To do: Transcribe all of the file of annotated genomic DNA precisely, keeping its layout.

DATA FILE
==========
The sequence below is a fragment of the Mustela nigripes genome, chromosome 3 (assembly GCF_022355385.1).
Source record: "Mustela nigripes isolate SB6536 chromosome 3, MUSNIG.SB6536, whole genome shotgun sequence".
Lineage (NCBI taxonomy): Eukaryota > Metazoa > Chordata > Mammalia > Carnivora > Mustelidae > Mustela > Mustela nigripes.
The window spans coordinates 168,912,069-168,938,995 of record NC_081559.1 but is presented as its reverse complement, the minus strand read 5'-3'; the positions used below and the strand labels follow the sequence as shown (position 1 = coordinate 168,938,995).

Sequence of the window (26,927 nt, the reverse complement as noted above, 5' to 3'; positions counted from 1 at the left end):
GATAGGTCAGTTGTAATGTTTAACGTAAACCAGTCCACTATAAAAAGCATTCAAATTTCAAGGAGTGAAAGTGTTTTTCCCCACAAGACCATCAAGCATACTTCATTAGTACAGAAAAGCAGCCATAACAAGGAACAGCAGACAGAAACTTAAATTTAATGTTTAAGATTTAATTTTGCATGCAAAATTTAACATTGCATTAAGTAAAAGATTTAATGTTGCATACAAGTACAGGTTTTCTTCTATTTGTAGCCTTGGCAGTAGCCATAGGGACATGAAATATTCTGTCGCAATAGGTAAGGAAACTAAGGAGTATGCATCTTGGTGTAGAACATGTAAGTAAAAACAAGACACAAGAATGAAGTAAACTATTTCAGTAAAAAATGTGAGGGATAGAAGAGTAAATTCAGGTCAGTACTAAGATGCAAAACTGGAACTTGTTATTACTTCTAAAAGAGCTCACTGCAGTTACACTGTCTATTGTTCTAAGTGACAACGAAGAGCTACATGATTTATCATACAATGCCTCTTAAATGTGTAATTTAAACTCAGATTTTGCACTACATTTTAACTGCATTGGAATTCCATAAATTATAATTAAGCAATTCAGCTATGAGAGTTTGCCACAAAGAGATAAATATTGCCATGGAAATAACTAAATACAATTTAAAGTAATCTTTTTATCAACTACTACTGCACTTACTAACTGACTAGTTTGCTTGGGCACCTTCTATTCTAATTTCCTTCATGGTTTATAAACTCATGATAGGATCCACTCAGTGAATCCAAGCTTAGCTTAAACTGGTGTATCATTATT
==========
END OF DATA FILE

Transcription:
The sequence below is a fragment of the Mustela nigripes genome, chromosome 3 (assembly GCF_022355385.1).
Source record: "Mustela nigripes isolate SB6536 chromosome 3, MUSNIG.SB6536, whole genome shotgun sequence".
Lineage (NCBI taxonomy): Eukaryota > Metazoa > Chordata > Mammalia > Carnivora > Mustelidae > Mustela > Mustela nigripes.
The window spans coordinates 168,912,069-168,938,995 of record NC_081559.1 but is presented as its reverse complement, the minus strand read 5'-3'; the positions used below and the strand labels follow the sequence as shown (position 1 = coordinate 168,938,995).

Sequence of the window (26,927 nt, the reverse complement as noted above, 5' to 3'; positions counted from 1 at the left end):
GATAGGTCAGTTGTAATGTTTAACGTAAACCAGTCCACTATAAAAAGCATTCAAATTTCAAGGAGTGAAAGTGTTTTTCCCCACAAGACCATCAAGCATACTTCATTAGTACAGAAAAGCAGCCATAACAAGGAACAGCAGACAGAAACTTAAATTTAATGTTTAAGATTTAATTTTGCATGCAAAATTTAACATTGCATTAAGTAAAAGATTTAATGTTGCATACAAGTACAGGTTTTCTTCTATTTGTAGCCTTGGCAGTAGCCATAGGGACATGAAATATTCTGTCGCAATAGGTAAGGAAACTAAGGAGTATGCATCTTGGTGTAGAACATGTAAGTAAAAACAAGACACAAGAATGAAGTAAACTATTTCAGTAAAAAATGTGAGGGATAGAAGAGTAAATTCAGGTCAGTACTAAGATGCAAAACTGGAACTTGTTATTACTTCTAAAAGAGCTCACTGCAGTTACACTGTCTATTGTTCTAAGTGACAACGAAGAGCTACATGATTTATCATACAATGCCTCTTAAATGTGTAATTTAAACTCAGATTTTGCACTACATTTTAACTGCATTGGAATTCCATAAATTATAATTAAGCAATTCAGCTATGAGAGTTTGCCACAAAGAGATAAATATTGCCATGGAAATAACTAAATACAATTTAAAGTAATCTTTTTATCAACTACTACTGCACTTACTAACTGACTAGTTTGCTTGGGCACCTTCTATTCTAATTTCCTTCATGGTTTATAAACTCATGATAGGATCCACTCAGTGAATCCAAGCTTAGCTTAAACTGGTGTATCATTATT